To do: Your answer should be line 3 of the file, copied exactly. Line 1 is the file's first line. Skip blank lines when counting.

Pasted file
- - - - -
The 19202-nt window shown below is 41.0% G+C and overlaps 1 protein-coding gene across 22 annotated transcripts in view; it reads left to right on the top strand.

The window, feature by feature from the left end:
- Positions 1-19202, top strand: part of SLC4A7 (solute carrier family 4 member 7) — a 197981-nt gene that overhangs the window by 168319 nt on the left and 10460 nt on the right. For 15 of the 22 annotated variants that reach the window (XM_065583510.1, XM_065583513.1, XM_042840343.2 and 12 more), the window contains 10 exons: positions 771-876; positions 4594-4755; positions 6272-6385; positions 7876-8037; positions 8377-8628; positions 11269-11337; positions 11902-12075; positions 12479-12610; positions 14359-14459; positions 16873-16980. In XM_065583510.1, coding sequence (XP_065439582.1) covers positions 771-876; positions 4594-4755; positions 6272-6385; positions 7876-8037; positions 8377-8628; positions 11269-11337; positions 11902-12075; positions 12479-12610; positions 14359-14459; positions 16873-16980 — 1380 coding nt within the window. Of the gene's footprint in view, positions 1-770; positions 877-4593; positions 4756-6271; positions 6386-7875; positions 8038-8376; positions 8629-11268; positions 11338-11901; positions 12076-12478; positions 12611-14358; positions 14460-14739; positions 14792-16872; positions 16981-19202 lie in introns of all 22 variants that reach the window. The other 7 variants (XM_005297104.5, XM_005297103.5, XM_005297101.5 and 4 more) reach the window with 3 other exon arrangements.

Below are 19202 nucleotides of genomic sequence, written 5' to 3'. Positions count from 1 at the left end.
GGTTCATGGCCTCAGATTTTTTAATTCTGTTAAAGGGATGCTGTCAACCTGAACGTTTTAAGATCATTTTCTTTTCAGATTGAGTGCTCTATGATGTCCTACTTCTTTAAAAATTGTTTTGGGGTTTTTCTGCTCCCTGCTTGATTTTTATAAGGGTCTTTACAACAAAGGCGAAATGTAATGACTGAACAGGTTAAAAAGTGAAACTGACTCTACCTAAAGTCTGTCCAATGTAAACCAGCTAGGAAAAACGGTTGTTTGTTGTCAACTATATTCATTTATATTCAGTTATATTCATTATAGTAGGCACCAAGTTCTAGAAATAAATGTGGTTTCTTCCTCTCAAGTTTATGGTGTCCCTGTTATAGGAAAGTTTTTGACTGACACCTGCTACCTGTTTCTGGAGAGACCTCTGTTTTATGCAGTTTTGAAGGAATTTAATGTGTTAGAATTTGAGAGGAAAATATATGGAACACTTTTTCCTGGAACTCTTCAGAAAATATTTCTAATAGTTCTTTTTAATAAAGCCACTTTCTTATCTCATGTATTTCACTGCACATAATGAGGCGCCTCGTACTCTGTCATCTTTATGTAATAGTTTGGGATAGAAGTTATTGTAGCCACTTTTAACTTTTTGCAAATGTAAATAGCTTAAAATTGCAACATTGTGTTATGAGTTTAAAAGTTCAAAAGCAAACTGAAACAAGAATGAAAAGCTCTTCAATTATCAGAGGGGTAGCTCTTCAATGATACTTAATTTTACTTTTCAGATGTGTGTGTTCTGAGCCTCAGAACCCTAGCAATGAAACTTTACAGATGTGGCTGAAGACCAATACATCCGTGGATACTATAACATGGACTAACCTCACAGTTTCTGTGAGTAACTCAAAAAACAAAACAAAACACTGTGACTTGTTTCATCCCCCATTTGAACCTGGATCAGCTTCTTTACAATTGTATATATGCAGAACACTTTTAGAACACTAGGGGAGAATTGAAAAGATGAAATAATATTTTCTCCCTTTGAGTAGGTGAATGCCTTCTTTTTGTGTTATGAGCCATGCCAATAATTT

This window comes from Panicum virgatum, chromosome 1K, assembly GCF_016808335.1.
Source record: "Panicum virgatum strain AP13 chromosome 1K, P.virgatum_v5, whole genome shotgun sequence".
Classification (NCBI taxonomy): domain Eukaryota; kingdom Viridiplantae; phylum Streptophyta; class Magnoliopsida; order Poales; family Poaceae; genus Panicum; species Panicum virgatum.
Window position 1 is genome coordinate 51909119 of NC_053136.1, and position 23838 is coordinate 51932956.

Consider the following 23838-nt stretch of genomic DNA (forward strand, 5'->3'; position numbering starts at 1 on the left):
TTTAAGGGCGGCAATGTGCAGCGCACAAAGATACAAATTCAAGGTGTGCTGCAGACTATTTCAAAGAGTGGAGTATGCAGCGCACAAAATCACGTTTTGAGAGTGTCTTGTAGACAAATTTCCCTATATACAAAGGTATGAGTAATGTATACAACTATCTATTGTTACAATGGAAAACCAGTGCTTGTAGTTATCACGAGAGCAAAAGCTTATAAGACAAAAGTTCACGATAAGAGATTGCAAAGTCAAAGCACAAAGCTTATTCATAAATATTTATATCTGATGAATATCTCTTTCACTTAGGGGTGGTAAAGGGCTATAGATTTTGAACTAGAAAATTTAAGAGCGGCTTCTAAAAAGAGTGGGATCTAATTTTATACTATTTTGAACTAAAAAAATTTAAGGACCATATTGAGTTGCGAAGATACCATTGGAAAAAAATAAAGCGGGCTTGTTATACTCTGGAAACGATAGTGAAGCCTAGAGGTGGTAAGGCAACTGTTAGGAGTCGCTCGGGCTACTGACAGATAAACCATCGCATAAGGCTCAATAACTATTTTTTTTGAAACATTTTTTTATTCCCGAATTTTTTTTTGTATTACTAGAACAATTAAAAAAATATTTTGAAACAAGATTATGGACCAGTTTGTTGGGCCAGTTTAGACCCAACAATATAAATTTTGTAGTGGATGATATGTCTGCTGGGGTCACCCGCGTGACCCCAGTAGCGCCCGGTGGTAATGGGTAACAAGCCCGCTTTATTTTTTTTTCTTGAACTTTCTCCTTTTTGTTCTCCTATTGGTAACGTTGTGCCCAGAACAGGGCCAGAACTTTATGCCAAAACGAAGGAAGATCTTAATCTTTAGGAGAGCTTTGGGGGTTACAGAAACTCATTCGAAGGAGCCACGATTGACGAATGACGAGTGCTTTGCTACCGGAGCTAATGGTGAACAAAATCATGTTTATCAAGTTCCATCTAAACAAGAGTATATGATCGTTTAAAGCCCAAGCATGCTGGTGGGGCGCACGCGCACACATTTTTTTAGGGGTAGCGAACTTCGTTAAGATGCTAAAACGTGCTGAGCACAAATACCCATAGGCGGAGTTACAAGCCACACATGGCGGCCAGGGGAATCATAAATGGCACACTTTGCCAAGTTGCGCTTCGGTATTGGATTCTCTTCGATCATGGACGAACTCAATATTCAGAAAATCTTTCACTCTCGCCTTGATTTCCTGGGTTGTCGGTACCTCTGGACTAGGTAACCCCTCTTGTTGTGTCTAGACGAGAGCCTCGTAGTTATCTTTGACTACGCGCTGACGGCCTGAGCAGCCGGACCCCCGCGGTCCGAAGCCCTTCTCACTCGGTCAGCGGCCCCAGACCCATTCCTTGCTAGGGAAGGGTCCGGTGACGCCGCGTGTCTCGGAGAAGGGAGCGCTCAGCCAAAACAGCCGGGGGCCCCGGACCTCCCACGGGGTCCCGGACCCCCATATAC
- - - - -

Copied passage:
- Positions 1-19202, top strand: part of SLC4A7 (solute carrier family 4 member 7) — a 197981-nt gene that overhangs the window by 168319 nt on the left and 10460 nt on the right. For 15 of the 22 annotated variants that reach the window (XM_065583510.1, XM_065583513.1, XM_042840343.2 and 12 more), the window contains 10 exons: positions 771-876; positions 4594-4755; positions 6272-6385; positions 7876-8037; positions 8377-8628; positions 11269-11337; positions 11902-12075; positions 12479-12610; positions 14359-14459; positions 16873-16980. In XM_065583510.1, coding sequence (XP_065439582.1) covers positions 771-876; positions 4594-4755; positions 6272-6385; positions 7876-8037; positions 8377-8628; positions 11269-11337; positions 11902-12075; positions 12479-12610; positions 14359-14459; positions 16873-16980 — 1380 coding nt within the window. Of the gene's footprint in view, positions 1-770; positions 877-4593; positions 4756-6271; positions 6386-7875; positions 8038-8376; positions 8629-11268; positions 11338-11901; positions 12076-12478; positions 12611-14358; positions 14460-14739; positions 14792-16872; positions 16981-19202 lie in introns of all 22 variants that reach the window. The other 7 variants (XM_005297104.5, XM_005297103.5, XM_005297101.5 and 4 more) reach the window with 3 other exon arrangements.